Committee of Public Accounts


Press Notice No. 24 of Session 2005-06, dated 14 February 2006


TWENTY-FOURTH REPORT: THE BBC'S WHITE CITY 2 DEVELOPMENT (HC 652)

Mr Edward Leigh MP, Chairman of the Committee of Public Accounts, said today:

"The BBC's White City 2 development was completed on time and is supporting the BBC's plans to rationalise other parts of its estate.

"But the BBC's management of the project can be criticised on a number of counts. The BBC entered a deal where the potential return to the private sector was excessive, where the Corporation could not be sure of sharing in any refinancing gains, and where it ended up buying out its partner less than five years into the 30 year deal. The cost of the development turned out to be over £60 million more than the amount originally approved by the Governors and, as the project progressed, the BBC made significant variations to the scheme. And the buildings are not currently being used to their full potential.

"The Committee's Report today provides Parliament and licence fee payers with insights about the BBC's use of public money which would not otherwise have been available. The BBC has confirmed that its editorial independence has not been put at risk by the Comptroller and Auditor General's work. So there is no possible reason why the BBC should not be as accountable to Parliament as any other organisation spending public money.

"The current time-limited programme of six reviews of the BBC by the Comptroller and Auditor General ends this year. He should then be granted full access rights to the BBC which give him a free hand in choosing subjects for examination."

Mr Leigh was speaking as the Committee published its 24th Report of this Session.

The BBC's White City 2 property development in West London comprises three new buildings which were built next to an existing BBC building known as White City 1. The construction of the new buildings forms part of the BBC's plans to rationalise and modernise its estate.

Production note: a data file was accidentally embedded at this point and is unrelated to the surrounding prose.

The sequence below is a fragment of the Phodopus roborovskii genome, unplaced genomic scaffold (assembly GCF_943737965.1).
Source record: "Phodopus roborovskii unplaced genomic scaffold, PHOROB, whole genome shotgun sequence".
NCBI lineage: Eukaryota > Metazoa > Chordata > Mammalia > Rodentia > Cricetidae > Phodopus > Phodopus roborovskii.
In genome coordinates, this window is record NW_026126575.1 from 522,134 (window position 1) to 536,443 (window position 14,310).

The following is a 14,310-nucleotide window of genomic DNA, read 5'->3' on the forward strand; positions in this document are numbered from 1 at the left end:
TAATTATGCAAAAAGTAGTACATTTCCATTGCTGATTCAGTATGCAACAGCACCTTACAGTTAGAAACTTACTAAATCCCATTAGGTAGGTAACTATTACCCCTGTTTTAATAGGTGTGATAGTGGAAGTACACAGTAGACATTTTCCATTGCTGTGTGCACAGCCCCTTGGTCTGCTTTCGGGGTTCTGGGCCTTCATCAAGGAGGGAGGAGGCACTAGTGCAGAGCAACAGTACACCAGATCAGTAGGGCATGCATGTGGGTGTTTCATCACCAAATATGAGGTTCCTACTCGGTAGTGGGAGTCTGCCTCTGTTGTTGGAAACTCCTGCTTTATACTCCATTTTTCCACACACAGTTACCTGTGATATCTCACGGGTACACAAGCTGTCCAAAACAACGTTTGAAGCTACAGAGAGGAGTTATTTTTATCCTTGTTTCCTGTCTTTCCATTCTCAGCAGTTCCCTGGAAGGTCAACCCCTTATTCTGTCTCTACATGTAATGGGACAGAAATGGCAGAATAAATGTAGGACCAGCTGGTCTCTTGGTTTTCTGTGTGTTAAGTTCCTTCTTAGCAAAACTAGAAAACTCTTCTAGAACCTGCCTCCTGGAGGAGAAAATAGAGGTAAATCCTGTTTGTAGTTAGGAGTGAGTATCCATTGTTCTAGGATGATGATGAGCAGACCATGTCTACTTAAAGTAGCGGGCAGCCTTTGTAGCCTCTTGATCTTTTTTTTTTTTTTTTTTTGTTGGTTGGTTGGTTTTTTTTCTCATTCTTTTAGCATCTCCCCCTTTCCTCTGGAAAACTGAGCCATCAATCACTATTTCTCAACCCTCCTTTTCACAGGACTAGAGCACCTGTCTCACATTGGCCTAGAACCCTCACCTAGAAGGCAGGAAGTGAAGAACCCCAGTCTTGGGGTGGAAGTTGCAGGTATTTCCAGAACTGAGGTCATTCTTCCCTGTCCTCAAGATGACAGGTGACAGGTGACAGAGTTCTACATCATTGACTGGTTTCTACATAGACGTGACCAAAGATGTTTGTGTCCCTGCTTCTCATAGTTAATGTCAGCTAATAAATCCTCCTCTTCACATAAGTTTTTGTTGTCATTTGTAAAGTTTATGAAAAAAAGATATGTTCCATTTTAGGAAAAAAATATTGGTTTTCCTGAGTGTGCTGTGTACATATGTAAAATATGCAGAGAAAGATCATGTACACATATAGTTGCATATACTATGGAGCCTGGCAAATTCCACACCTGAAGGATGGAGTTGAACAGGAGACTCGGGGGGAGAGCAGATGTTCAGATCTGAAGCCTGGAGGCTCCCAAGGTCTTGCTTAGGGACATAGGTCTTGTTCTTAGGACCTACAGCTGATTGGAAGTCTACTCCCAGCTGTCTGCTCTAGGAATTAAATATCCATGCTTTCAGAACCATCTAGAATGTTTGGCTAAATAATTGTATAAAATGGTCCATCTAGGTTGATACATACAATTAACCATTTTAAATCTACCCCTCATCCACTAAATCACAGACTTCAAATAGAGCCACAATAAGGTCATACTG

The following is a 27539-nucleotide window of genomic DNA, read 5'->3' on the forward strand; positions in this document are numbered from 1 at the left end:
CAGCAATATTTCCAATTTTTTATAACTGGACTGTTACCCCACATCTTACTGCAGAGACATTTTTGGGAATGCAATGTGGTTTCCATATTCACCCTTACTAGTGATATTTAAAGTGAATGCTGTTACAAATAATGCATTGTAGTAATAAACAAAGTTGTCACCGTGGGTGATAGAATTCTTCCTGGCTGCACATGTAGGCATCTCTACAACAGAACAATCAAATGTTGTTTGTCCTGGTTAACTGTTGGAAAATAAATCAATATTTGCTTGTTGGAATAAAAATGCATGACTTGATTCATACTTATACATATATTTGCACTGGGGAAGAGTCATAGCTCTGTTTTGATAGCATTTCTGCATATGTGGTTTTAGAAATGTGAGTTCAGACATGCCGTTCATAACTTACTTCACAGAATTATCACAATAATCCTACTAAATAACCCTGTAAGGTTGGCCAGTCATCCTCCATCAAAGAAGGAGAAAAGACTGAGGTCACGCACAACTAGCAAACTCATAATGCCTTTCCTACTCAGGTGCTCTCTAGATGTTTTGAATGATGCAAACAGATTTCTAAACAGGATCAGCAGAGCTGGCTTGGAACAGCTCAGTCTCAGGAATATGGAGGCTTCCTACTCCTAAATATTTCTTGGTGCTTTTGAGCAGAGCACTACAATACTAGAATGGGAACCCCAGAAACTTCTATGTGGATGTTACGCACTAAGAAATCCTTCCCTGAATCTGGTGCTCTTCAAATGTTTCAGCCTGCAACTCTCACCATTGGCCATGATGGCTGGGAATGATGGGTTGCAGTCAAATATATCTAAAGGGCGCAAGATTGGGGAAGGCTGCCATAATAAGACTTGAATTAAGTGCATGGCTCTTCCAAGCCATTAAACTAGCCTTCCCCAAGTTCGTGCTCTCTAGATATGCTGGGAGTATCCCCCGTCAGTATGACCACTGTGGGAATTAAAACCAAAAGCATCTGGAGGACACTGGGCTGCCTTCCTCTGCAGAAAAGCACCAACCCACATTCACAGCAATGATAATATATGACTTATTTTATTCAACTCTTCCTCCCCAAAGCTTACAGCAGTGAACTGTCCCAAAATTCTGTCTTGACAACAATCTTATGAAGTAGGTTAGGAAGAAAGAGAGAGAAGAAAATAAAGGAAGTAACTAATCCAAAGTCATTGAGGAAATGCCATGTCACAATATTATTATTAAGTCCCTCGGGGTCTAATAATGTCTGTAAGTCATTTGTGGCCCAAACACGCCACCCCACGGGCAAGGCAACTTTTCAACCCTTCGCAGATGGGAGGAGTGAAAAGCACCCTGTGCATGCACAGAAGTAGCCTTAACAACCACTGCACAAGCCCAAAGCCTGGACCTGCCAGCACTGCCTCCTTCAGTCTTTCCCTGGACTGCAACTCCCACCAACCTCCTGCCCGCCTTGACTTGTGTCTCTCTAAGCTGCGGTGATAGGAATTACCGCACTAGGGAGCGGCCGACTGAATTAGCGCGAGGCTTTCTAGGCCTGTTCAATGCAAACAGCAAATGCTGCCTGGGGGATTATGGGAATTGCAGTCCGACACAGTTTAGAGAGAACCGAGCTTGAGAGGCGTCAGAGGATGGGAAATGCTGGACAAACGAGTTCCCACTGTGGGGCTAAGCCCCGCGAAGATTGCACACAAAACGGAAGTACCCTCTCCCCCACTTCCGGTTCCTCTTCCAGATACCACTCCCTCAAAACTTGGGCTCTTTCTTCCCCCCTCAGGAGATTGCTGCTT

White City 2 was financed and developed by Land Securities Trillium under a 30 year partnership deal with the BBC, which also covered property services at 48 other BBC locations. The cost of constructing White City 2 in Land Securities Trillium's bid was £210 million, £31 million more than the cost in the other short listed bid. However, other benefits including savings across the wider BBC estate and price certainty led the BBC to select Land Securities Trillium. The BBC subsequently had to pay a further £60.9 million for additional requirements, such as furniture and the technical fit-out of the buildings.

Two of the new buildings in the White City 2 development were completed on time in October 2003 and the last was ready in January 2004, three months ahead of schedule. The BBC has used the buildings to accommodate staff vacating other sites in London. A year after White City 2 was completed, 22% of the office space was still unoccupied, although the proportion of unoccupied space has since fallen to 6.5%.

In March 2005 the BBC purchased Land Securities Trillium's interest in White City 2 to allow refinancing of the project. The original contract had included a provision to share in refinancing benefits, but the way the project was financed meant that the BBC was unlikely to secure a share of the benefits. The financing mechanism also meant the BBC was unable to calculate the return to shareholders, although the contract included a provision to cap the return at 30%, which was much higher than typical rates of return for deals of this type.

The Comptroller and Auditor General is carrying out six reviews of the BBC under an agreement between the BBC and the Secretary of State for Culture, Media and Sport. White City 2 is the third of those reviews and on the basis of the Comptroller and Auditor General's Report and a memorandum by the BBC on developments since the Report, the Committee examined the BBC on the cost of the White City 2 development and how it is being used. The Committee also considered the arrangements for the Comptroller and Auditor General's work on the BBC.


Click here to view Report